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A good time for all Shakespeare Theatre stages a 'Measure for Measure' for the masses
By C.W. Walker
| Asbury Park Press
When "Measure for Measure" was performed in 1999 at the Shakespeare Theatre of New Jersey on the campus of Drew University at Madison, Monica-gate and the impeachment trial of President Bill Clinton loomed large in the headlines. This time, it’s the Jerry Sandusk/Penn State child abuse scandal. Sex, power and corruption: the more things change, the more they stay the same.

So, it’s a good time to re-stage William Shakespeare’s "Measure for Measure,” as director Bonnie J. Monte and her company are no doubt aware. The play was classed as a “comedy” in the folio of 1623, but really, you can apply the label only in very loose terms. True, the body count is very low for Shakespeare: only one minor death and that’s apparently from illness. No blood is spilt and thanks to the “bed trick,” a device also seen in “All’s Well That Ends Well,” no one’s actually raped. Everybody survives relatively intact and even appears to forgive each other in the last, long confrontation scene. But at what cost? Click here to read more.




'Measure for Measure': Old villain feels modern at Shakespeare Theatre
By Peggy McGlone
| The Star-Ledger
Sean Mahan likes playing The Bad Guy. This month, Mahan is portraying the hated and hateful Angelo in “Measure for Measure,” Shakespeare’s dark comedy about the abuse of power. The play’s action revolves around Angelo’s demand that the chaste Isabella sleep with him in order to save her brother from being executed. Nice. “He’s a little man who has been given a lot of power,” Mahan says. “If I do my job right, the audience will loathe me.” They will recognize him, too, he says. Angelo’s faults, and the play’s themes - the powerful vs. the powerless, justice vs. mercy - can be found in public life and corporate boardrooms.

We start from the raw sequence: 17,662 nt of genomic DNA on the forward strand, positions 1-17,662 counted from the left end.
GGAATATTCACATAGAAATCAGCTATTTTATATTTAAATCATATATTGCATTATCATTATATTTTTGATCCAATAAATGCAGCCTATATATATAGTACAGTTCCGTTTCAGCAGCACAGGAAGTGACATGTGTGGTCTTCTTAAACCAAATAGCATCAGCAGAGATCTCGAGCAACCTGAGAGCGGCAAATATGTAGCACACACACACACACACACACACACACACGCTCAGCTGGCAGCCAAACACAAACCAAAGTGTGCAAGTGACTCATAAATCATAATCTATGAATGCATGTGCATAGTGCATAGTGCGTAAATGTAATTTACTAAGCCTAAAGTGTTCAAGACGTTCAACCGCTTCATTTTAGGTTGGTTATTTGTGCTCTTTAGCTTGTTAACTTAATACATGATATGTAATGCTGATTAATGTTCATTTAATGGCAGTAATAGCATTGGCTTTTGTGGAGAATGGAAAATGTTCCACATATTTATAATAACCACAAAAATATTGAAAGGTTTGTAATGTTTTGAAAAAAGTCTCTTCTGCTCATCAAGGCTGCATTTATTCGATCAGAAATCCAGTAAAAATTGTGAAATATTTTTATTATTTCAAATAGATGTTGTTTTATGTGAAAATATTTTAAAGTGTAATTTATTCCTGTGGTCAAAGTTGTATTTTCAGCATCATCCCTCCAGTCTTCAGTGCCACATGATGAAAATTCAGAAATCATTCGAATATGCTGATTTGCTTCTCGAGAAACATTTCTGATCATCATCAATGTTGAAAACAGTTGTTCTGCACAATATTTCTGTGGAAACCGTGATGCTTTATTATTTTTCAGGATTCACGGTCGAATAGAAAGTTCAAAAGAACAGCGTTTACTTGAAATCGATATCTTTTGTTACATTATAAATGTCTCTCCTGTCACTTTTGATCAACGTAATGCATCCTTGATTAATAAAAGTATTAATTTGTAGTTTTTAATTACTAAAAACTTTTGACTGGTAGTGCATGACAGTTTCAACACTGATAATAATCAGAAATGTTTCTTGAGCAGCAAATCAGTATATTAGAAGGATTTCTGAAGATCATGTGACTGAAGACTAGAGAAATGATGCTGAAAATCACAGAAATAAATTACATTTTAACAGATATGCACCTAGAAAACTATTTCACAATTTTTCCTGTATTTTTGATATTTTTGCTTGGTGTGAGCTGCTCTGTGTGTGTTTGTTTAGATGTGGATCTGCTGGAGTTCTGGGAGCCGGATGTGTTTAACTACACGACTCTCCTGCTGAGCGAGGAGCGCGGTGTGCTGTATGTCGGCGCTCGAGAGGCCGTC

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Shakespeare Theatre production is relevant to modern times
By Bill Nutt
| the Daily Record
In “Measure for Measure,” written around 1604, William Shakespeare portrayed a society polarized by two extreme positions. He also depicted people of power who abuse their position for personal gratification and sexual purposes. Who says Shakespeare has no relevance to 21st-century America? Certainly not Bonnie J. Monte, who is directing the production of “Measure for Measure” that runs from Aug. 8 through 26 at the Shakespeare Theatre of New Jersey in Madison. “It’s a really provocative play,” says Monte, who is also the theater’s artistic director. “It’s amazing that it wasn’t written yesterday.”
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Shakespeare Theatre's Measure for Measure, With Bruce Turk, Sean Mahan, Katie MacNichol, Begins Aug. 8 in NJ
By Michael Gioia

The Shakespeare Theatre of New Jersey presents William Shakespeare's comedic drama Measure for Measure beginning Aug. 8, prior to an official opening Aug. 11, at the F.M. Kirby Shakespeare Theatre in Madison, NJ. Directed by Shakespeare Theatre artistic director Bonnie J. Monte, the cast includesBruce Turk (The Green Bird, Juan Darien) as the Duke of Vienna, Erin Partin (Shakespeare Theatre's Twelth Night) as Isabella, Sean Mahan ("Rescue Me") as Angelo, James Knight as Claudio, Greg Jackson (The 39 Steps) as Lucio, Raphael Nash Thompson (Shakespeare Theatre'sHenry V) as Pompey, Lindsay Smiling (Othello at Shakespeare Theatre) as Provost, Richard Bourg (Shakespeare Theatre's The Comedy of Errors) as Escalus and Katie MacNichol (The Green Bird, Two Shakespearean Actors) as Mariana... Click here to read more.